Eleven years is a long time in the sport of athletics. That’s how long it’s been since Angelo Taylor shocked the world to win gold in the 400m hurdles at the Sydney Olympics. Taylor will return to Sydney Olympic Park, albeit in a much smaller stadium, to contest the Sydney Track Classic. Taylor went into the 2004 Athens Olympics as a gold medal favourite, but failed to qualify for the final. Shortly after the games doctors revealed that a pain in his shins that he’d been trying to ignore was in fact stress fractures. Angelo admits that, whilst at the time it was devastating, the break after Athens helped him both mentally and physically to have such a long and successful career. Not that he hasn’t faced strong criticism from media and would be fans. “I didn’t know if I would run track again because of the injuries,” Taylor said. “I lost a lot of respect among non-athletes. On the web and on athletics chat groups they thought I was all washed up.” In late 2006 Taylor took on a full training load, whilst working full time as an electrician, in an attempt to be fit enough to rekindle his career. In 2007 Taylor silenced his critics by beating Jeremy Wariner and LaShawn Merritt to win the 2007 USA 400m championships and went on to the world championships in Osaka where he took home the bronze medal in the individual event and was part of the 4x400m gold medal winning team. A year later, at the 2008 Beijing Olympics, Taylor proved his class and longevity by winning gold in the 400m hurdles and as a part of the US 4x400m relay team, joining compatriots Glenn Davis and Edwin Moses as dual winners. Taylor has great range across events with personal bests of 20.23 for 200m, 44.05 for 400m and 47.25 for the 400m hurdles. In any event at the Sydney Track Classic, he will add a lot of class.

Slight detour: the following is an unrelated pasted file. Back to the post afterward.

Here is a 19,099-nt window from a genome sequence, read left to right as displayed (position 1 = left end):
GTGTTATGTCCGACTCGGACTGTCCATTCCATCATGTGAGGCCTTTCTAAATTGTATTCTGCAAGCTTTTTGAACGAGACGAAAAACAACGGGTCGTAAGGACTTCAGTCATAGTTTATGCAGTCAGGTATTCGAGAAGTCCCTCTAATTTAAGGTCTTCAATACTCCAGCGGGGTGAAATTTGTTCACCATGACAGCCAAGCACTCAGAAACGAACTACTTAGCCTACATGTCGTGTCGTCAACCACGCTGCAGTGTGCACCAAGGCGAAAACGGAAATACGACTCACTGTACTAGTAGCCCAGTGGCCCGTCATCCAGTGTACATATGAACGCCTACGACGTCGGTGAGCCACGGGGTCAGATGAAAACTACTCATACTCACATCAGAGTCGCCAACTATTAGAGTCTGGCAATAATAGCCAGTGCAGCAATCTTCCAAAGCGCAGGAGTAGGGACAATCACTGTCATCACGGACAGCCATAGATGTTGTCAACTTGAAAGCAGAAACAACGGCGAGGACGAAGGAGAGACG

BACK ON TRACK
twice 400m Hurdles world champion
VITAL STATISTICS born: australia
AGE: 28 EVENT: 400m hurdles PB: 53.22 career HIGHLIGHTS: 1st 2203 WORLD CHAMPS 1st 2007 WORLD CHAMPs 1st 2002 & 2006 comm games